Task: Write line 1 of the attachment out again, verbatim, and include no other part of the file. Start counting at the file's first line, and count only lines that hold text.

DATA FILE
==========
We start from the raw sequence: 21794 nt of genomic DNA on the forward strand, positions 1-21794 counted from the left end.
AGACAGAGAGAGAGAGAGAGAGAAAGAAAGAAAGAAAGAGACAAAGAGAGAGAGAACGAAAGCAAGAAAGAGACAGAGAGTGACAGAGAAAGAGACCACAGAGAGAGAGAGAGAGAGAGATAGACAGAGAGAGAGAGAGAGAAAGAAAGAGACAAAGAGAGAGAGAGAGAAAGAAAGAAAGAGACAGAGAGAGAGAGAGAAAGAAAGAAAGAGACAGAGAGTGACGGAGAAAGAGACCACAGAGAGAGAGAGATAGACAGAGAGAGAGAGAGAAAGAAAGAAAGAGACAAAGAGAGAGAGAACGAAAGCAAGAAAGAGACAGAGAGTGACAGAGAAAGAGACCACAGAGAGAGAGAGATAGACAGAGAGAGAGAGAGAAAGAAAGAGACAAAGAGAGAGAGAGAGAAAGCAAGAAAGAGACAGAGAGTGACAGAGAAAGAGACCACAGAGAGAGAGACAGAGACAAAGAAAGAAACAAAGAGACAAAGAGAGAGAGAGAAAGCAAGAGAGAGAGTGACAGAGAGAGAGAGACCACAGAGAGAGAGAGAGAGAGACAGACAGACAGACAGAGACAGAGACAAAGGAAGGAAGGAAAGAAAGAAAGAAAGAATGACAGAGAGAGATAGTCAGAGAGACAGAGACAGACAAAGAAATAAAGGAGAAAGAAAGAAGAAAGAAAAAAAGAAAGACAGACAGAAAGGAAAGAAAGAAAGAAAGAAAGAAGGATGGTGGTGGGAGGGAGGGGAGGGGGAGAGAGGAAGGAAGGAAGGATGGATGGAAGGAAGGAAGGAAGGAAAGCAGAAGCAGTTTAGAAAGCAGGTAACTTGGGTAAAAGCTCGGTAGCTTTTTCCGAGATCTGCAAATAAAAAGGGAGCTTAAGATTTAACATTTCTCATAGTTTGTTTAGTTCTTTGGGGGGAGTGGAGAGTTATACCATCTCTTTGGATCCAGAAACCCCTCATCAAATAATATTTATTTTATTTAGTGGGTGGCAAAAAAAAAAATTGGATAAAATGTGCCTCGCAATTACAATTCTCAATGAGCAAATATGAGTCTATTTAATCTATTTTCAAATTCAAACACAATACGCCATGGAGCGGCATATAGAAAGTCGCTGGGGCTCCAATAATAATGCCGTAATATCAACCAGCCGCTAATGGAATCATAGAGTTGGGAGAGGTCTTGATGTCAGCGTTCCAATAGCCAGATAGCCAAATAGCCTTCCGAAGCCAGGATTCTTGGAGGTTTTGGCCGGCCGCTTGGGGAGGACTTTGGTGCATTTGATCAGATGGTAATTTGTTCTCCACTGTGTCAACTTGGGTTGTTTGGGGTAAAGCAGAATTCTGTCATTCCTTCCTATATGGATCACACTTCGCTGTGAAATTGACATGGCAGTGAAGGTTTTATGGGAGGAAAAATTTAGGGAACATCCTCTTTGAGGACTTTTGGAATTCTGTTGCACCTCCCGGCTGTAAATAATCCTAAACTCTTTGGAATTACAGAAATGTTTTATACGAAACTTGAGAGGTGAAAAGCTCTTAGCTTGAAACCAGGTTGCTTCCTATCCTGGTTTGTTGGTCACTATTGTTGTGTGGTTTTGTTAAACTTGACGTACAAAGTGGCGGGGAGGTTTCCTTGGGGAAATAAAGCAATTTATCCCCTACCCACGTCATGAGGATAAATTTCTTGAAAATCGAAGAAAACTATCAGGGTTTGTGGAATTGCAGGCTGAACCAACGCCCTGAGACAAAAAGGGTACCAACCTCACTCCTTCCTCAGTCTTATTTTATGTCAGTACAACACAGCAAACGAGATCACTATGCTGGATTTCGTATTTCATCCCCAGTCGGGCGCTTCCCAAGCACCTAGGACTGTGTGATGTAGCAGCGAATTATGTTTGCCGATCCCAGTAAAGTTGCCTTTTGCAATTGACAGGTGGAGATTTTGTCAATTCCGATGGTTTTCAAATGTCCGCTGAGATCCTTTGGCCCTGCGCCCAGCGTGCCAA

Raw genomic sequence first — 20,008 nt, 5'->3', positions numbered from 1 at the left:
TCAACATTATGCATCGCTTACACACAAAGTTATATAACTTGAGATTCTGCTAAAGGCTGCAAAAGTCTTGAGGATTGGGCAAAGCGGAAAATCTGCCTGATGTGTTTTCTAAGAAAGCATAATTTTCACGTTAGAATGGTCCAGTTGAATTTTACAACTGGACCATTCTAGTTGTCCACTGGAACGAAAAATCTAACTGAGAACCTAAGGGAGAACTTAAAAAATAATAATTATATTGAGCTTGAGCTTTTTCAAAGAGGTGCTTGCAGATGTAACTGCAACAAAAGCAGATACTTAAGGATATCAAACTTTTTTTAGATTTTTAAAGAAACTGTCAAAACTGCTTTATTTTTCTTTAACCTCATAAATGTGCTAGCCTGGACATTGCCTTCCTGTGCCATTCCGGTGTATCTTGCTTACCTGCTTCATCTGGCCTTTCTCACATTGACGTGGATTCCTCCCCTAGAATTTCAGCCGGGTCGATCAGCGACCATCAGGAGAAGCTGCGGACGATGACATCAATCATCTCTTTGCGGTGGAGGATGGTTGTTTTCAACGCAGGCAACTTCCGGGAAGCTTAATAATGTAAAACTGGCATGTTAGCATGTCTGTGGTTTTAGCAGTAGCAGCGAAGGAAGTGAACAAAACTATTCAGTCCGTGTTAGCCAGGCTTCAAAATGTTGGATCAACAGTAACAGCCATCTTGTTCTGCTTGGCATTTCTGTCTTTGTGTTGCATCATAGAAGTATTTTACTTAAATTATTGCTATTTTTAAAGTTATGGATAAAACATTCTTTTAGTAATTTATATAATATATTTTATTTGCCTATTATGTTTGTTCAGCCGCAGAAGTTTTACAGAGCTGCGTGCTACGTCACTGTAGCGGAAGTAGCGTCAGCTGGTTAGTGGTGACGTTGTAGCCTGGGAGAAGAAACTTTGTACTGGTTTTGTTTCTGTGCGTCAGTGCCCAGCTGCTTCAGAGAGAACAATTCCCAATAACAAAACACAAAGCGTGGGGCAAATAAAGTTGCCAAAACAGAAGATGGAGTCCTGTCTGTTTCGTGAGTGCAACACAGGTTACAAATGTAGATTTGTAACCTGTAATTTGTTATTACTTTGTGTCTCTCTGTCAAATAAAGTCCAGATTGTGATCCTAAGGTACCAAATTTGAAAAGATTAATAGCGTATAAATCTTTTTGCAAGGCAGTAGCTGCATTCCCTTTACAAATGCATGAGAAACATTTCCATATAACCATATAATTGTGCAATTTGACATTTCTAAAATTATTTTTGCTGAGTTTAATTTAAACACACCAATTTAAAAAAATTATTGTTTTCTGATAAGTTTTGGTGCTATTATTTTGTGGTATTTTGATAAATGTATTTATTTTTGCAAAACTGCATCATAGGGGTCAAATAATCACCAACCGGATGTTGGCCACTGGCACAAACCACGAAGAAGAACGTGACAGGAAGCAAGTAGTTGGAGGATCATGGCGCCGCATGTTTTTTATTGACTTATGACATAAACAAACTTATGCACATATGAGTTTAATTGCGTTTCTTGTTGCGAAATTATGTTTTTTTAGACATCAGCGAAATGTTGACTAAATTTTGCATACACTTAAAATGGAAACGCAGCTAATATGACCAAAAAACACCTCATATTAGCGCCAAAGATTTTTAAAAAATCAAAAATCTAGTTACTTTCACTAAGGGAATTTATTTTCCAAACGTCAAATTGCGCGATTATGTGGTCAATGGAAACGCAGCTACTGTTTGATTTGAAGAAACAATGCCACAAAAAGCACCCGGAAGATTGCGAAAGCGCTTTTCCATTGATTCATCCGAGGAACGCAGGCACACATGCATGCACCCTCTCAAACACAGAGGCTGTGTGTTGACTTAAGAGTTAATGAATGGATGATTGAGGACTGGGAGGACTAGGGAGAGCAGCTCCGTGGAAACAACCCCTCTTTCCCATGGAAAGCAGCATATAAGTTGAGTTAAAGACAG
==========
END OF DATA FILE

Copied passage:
We start from the raw sequence: 21794 nt of genomic DNA on the forward strand, positions 1-21794 counted from the left end.